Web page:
A visit to the Fomenko Studio a few days ago got me thinking. Actually, it wasn't the visit itself, it was an image I saw that made me stop and look and think.
Projected on one of the central columns in the foyer of the Studio's new building was a black-and-white portrait of Pyotr Fomenko. As you can see in the photo above, it is a beautiful, tasteful, even moving tribute to the man who founded the theater two decades ago and who died Aug. 9 at the age of 80.
But it is also a haunting and ghostly image. Standing before that portrait of Fomenko in Fomenko's theater I felt even more strongly that Fomenko was gone, and that I had wandered into a place that either I knew no longer or I did not yet know. I surely will reconnect with this theater in some new way, but for that moment of standing and looking I was in no man's land. This theater was no longer what it used to be, and it had not yet become what it will be in the future.
I then cast the net of my thoughts a little further. Increasingly, as I enter theaters this season I will encounter uncharted territory. Sometimes quietly, sometimes in loud, scandalous bursts, the making of theater in Moscow is passing into new hands. The theaters we enter tomorrow will have the same addresses and the same walls but often enough they will not be the same places we entered yesterday.
This process began some time ago, but it had not yet gained full momentum. The death of Pyotr Fomenko came at a time when it can be perceived as a sign, the summing up of an era of change.
Last season we had the extraordinary experience of walking into the Taganka in the nascent days of its post-Lyubimov era. Yury Lyubimov founded the Taganka in 1964 and, despite being cast into exile in the West from 1984 to 1989, his name and that of his theater were always associated together. That is now over. Lyubimov is Lyubimov and the Taganka has taken a new road without him. Never shall that twain meet again.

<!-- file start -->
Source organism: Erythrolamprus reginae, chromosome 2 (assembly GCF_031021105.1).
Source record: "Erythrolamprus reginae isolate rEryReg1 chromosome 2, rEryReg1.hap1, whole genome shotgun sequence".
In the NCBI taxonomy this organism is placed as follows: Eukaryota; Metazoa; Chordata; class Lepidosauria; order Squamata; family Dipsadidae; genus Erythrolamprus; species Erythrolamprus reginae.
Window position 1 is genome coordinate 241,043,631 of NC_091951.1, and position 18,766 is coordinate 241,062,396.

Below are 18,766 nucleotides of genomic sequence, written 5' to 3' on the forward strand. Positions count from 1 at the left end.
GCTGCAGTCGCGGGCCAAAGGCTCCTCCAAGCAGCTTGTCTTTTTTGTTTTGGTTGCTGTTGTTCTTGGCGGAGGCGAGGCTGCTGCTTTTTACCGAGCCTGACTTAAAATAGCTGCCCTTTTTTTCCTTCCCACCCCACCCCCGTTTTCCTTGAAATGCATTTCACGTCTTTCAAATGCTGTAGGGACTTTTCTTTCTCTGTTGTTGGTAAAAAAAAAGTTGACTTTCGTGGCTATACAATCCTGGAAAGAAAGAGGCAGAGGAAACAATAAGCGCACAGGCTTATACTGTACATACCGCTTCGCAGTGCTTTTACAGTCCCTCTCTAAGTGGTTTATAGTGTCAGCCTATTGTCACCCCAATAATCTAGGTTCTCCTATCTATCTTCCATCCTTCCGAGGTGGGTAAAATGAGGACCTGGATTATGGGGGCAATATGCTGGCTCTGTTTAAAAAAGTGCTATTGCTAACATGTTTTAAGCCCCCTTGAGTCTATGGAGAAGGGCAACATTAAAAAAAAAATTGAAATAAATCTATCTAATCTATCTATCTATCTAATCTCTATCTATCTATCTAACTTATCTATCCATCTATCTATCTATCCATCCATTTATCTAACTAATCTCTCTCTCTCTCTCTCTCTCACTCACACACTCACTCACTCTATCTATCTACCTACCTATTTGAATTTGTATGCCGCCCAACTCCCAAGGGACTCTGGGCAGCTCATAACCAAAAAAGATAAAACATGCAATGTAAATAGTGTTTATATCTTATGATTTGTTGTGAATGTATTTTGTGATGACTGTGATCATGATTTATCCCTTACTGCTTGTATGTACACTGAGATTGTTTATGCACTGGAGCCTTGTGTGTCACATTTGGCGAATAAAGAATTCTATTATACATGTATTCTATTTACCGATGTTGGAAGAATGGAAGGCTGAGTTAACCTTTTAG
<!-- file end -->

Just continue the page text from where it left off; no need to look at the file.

The next time I walk into the Yermolova Theater it will be a radically changed institution. After decades under the leadership of Vladimir Andreyev (aside from a five-year break in the late 1980s, he ran the theater from 1970 to 2012), the venue has passed into the hands of Oleg Menshikov, arguably Russia's most popular actor of film and stage. A sensitive artist and a shrewd businessman, Menshikov will surely apply a completely different vision to the theater's affairs.
My next visit to the Gogol Theater will be a journey of discovery. Sergei Yashin ran this playhouse for 25 years until he was fired in August and replaced by Kirill Serebrennikov. The Gogol was never a center for innovation, but in the last decade it almost entirely dropped off the map of theaters worthy of attention. Serebrennikov, who is 43 and a leading symbol of a brash generation that made its considerable mark over the last decade, has already indicated that he expects to effect a complete overhaul of the way the theater functions.
All of these events, occurring within a 13-month span, are game changers for the face of Moscow theater. And they are not alone, for they come amid a general atmosphere of change.
Here is just a partial list of recent turnovers in the artistic management of key Moscow theaters: The death of Pushkin Theater artistic director Roman Kozak in 2010; the appointment of Mindaugas Karbauskis to head the Mayakovsky Theater in 2011; the appointment of Mikhail Ugarov as artistic director of the Playwright and Director Center in 2011; Viktor Ryzhakov's replacement of Valery Fokin as artistic director of the Meyerhold Center in 2011; Mikhail Durnenkov's replacement of Mikhail Ugarov as artistic director of the Lyubimovka Festival in 2012; the announcement that playwright Ivan Vyrypayev will become artistic director of Praktika Theater in April 2013.
I would suggest that we are currently witnessing a remaking of Moscow theater on a scale that has not happened since the perestroika era in the late 1980s.
Fomenko, not incidentally, was one of the great triumphs of that period. Throughout the 1970s and '80s he struggled to find work. The new freedoms of the late 1980s and early 1990s made it possible for him to emerge late in life as one of Russian theater's most important, vital artists.
With Fomenko's passing we begin the process of watching his life and his work recede into history. But what we also see is that large numbers of theaters are undergoing similar radical change, albeit usually for different reasons. The upshot is this: the theater we have known in this city for years will soon look as ghostly as that portrait of Fomenko in the theater bearing his name. What comes next will be the new story of a new era.